This past week I gave a presentation to about 70 adults on the Armenian-Assyrian-Greek Genocide that took place in the Ottoman Empire and then the Republic of Turkey 1915-1923. In it I emphasized that the discriminatory laws of Islam gave impetus to the genocide then, and to the actions of the so-called Islamic State now. I pointed out that Muslim laws keep non-Muslims in a perpetual state of lower citizenship, and often humiliation, and that there is a crying need for those Muslims who are successfully living peaceful religious lives in the non-Muslim states to emphasize the need for change. But since those rules are rooted in the words of the Prophet himself, either in the Quran and hadith, or in the Conditions of Umar, the second Caliph, this will be very difficult. Here is the living proof:
Iraq Passes Law Forcing Children to Convert to Religion of Muslim Parent
2015-11-07 09:50 GMT
Assyrians, Yazidis and other non-Muslims demonstrate against the forced conversion law in front of the UN mission in Arbel, Iraq.Baghdad (AINA) — The Iraqi Parliament approved on October 27 that will force Christian children to become Muslims if the male parent converts to Islam or if their Christian mother marries a Muslim. Christian step-children of a Muslim father would be forced to become Muslims. The law was specified in Article 26, paragraph 2, which says “children shall follow the religion of the converted parent to Islam.”
Assyrians, Yazidis, Mandeans, Kakai and Bahai leaders vigorously fought the law and their representatives walked out of the Parliament session in protest after it was passed. They had requested to add the following sentence to paragraph 2: “minors will keep their current religion until the completion of 18 years of age, then they have the right to choose their religion” — but this was rejected.
The new law, part of the National Card law, is an exact copy of article 21 paragraph 65 of the 1972 constitution of Iraq. It contradicts several articles in the current constitution of Iraq, including articles 2, 14, 37 and article 42.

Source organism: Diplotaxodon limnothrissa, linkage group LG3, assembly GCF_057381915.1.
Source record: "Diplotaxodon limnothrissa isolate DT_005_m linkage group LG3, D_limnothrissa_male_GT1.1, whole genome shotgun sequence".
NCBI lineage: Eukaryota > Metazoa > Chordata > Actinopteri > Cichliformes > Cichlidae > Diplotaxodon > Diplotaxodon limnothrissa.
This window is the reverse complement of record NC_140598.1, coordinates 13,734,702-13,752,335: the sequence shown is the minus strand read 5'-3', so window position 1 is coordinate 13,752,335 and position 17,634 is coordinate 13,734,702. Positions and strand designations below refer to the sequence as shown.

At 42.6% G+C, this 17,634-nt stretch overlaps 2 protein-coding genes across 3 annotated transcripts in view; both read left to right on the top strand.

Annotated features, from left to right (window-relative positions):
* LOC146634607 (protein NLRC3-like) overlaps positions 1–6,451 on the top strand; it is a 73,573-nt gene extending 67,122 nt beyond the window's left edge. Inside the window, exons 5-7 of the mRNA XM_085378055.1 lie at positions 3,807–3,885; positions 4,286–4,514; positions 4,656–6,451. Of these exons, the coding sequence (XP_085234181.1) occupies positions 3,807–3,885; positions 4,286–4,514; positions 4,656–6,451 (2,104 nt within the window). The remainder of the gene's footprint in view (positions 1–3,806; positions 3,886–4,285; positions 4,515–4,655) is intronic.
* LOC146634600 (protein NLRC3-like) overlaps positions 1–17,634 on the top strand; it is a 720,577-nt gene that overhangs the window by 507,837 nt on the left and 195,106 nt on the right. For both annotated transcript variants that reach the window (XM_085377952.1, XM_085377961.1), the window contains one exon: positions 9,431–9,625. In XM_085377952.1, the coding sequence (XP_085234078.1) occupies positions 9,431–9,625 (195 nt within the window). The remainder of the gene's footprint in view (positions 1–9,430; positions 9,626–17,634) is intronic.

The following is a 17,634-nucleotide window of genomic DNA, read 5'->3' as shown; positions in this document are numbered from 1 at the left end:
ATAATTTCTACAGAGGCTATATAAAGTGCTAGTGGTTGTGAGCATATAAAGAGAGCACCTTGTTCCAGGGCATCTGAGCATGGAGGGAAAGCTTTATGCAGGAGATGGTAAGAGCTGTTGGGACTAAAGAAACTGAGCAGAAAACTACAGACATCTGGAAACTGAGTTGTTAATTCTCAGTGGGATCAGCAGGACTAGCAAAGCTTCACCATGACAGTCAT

Chaldean Patriarch Sako met yesterday with Iraqi President Fouad Masoum and discussed this issue. The President acknowledged some of the constitutional violations the national card legislation introduced and reiterated that he will make every effort to find a realistic solution to this issue.
All of the Assyrian political parties and social organizations have expressed opposition to the law. The law has also been opposed by the following groups:
Chaldean Patriarch Sako meets with Iraqi President Fouad Masoum.
- Warka Democratic Block
- Iraqi Women’s Network, comprised of over 90 women’s NGOs all over Iraq.
- Iraqi Communist Party
- Iraqi Democratic Movement in Netherlands
- Iraqi Democratic Union in the United States – Michigan
- Democratic Iraqi Current in Stockholm / Sweden
- Democrats stream of Iraqis in Denmark
- Iraqi Democrats Movement in Canada
- Iraqi Democratic Movement in Australia
- Iraqi Democratic Movement in Germany
- Iraqi Democratic Movement in Britain
- Preparatory Committee for Democratic Movement in France
- Iraqi Democratic Movement in Sodertalje
- Iraqi Democratic Movement in Oonchobg
- Iraqi Democratic Movement in Hungary
- Iraqi Democratic Movement in Norway
- Iraqi Democratic Movement in New Zealand
- Preparatory Committee for Democratic Movement in Iraqi Bulgaria
On November 4 a protest was held in front of the UN mission in Arbel by a coalition of non-Muslim groups.
Representatives of non-Muslim communities in north Iraq also expressed fears that the parliament of Kurdistan may follow suit. Two weeks ago the lone Assyrian Christian member of the Kurdish constitution draft committee, a woman, withdrew in protest of the radical views expressed by the Muslim members, who showed no compromise towards the civil status law that also forces underage children to follow the religion of their converted parent.
My comment: if Kurdistan follows suit, what will non-Muslims do? There will be nowhere safe for them and their children to pass on Christianity, and in the case of the Yezidi and Sabean-Mandeans, some of the most ancient religious teachings in the world.